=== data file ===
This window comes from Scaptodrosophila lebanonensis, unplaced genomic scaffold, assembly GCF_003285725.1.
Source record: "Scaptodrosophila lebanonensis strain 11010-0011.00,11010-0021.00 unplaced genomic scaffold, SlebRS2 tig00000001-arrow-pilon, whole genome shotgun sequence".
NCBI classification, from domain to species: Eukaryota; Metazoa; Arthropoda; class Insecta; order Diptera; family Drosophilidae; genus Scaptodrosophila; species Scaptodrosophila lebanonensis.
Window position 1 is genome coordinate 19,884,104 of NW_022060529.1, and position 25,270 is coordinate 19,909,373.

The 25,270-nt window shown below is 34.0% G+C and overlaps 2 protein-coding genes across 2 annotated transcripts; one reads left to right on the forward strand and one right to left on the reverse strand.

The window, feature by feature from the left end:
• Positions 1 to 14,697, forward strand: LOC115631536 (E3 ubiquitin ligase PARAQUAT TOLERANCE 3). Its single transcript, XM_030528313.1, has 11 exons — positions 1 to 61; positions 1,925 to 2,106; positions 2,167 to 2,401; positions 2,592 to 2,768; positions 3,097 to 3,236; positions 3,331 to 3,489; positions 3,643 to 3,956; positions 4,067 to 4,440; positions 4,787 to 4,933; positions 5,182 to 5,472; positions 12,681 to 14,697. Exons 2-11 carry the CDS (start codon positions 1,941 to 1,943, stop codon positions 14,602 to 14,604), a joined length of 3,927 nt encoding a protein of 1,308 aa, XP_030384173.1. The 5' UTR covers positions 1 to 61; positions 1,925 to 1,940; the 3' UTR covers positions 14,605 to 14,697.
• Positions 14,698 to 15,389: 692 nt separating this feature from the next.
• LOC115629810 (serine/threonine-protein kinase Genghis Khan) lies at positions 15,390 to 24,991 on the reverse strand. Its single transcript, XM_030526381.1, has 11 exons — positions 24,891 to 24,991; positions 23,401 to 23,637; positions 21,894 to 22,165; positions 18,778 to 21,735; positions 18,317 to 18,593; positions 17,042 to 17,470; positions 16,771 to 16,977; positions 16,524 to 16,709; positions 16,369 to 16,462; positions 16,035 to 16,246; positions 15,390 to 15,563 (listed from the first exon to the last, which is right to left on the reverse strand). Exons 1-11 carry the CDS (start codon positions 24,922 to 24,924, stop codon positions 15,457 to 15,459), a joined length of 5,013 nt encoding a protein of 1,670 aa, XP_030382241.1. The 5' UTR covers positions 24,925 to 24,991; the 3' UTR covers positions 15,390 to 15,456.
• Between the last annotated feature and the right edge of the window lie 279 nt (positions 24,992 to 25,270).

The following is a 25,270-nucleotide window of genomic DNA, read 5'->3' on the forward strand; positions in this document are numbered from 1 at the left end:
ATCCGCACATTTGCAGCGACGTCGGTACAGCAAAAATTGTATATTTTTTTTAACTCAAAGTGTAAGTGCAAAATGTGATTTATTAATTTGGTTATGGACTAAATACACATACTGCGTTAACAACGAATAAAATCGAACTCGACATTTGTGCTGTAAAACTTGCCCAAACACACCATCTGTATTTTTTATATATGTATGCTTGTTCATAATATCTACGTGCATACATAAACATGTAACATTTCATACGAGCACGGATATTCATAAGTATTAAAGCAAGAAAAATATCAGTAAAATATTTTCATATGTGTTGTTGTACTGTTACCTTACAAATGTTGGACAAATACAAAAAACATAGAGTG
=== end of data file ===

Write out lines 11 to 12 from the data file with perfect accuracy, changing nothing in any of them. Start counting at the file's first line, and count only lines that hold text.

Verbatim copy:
The following is a 25,270-nucleotide window of genomic DNA, read 5'->3' on the forward strand; positions in this document are numbered from 1 at the left end:
ATCCGCACATTTGCAGCGACGTCGGTACAGCAAAAATTGTATATTTTTTTTAACTCAAAGTGTAAGTGCAAAATGTGATTTATTAATTTGGTTATGGACTAAATACACATACTGCGTTAACAACGAATAAAATCGAACTCGACATTTGTGCTGTAAAACTTGCCCAAACACACCATCTGTATTTTTTATATATGTATGCTTGTTCATAATATCTACGTGCATACATAAACATGTAACATTTCATACGAGCACGGATATTCATAAGTATTAAAGCAAGAAAAATATCAGTAAAATATTTTCATATGTGTTGTTGTACTGTTACCTTACAAATGTTGGACAAATACAAAAAACATAGAGTG